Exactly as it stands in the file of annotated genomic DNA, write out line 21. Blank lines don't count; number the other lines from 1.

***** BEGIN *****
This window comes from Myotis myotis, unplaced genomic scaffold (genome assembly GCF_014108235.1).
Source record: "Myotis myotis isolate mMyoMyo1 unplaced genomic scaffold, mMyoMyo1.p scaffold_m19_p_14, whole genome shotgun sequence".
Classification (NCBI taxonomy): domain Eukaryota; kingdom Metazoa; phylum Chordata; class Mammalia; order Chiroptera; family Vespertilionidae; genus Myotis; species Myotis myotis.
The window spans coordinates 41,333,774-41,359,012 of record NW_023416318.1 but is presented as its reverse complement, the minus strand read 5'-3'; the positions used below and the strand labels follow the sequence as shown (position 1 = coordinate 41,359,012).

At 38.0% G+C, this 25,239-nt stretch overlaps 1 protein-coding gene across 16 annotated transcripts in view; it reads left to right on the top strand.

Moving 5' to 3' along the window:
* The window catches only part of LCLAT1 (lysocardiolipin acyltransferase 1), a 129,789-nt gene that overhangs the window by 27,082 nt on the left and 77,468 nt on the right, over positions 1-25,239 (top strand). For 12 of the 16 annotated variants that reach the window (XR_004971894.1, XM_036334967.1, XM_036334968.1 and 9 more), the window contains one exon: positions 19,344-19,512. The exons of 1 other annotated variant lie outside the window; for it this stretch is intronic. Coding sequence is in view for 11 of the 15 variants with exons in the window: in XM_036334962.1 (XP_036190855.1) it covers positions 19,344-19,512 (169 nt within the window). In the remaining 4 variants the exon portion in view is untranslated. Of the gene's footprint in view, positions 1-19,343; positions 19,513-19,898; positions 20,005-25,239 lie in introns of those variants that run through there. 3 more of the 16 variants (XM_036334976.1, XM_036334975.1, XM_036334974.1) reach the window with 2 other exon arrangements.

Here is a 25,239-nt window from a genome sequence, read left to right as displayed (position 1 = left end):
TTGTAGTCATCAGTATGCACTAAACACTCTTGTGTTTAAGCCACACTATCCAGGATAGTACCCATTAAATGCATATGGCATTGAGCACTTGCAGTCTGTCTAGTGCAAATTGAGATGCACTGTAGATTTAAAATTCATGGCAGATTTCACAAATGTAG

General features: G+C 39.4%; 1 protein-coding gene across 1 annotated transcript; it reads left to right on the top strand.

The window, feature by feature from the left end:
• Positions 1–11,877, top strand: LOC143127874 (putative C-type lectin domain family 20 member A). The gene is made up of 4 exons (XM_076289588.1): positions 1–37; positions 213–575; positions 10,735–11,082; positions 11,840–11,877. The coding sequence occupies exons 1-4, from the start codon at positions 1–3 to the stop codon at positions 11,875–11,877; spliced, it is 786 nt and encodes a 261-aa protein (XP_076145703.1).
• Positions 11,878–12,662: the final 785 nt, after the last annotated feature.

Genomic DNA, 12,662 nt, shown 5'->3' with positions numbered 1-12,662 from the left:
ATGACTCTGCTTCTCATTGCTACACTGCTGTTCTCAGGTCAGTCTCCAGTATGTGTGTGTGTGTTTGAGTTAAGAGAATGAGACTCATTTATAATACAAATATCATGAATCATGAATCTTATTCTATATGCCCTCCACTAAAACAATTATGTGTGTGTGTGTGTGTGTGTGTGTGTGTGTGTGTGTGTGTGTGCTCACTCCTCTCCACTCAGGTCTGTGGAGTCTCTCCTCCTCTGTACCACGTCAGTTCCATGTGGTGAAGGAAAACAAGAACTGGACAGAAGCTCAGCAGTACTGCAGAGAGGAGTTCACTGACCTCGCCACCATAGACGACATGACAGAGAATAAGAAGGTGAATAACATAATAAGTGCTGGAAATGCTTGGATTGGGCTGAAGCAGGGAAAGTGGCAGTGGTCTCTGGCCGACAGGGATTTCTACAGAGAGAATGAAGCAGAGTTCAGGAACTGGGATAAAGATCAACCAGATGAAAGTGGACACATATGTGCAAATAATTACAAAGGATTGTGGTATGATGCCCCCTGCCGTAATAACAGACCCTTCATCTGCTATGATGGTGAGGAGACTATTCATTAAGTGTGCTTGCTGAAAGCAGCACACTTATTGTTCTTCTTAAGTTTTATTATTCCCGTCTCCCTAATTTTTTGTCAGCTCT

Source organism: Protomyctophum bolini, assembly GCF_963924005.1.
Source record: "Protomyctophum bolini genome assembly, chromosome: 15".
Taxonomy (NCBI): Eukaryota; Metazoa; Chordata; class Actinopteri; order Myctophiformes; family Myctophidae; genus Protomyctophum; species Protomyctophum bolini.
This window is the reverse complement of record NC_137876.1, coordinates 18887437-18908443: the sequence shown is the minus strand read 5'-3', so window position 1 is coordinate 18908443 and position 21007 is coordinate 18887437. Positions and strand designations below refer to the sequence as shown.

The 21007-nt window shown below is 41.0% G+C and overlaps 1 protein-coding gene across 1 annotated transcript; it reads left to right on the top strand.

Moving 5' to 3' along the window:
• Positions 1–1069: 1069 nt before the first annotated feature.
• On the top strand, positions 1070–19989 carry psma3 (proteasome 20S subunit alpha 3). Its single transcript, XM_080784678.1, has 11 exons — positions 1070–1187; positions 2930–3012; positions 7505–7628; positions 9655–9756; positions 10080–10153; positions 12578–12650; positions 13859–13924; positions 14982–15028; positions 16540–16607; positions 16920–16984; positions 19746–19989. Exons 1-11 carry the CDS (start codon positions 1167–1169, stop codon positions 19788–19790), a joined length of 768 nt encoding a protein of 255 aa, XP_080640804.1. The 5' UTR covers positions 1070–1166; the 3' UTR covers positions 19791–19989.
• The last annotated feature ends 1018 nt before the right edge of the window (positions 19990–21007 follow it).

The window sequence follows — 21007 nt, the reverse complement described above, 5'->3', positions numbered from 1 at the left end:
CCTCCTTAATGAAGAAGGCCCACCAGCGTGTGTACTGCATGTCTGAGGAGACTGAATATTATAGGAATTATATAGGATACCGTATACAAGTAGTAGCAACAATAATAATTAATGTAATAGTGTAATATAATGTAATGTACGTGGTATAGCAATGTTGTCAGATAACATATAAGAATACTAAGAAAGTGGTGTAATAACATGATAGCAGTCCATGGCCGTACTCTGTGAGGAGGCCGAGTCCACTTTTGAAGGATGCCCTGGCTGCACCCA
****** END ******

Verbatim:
Moving 5' to 3' along the window: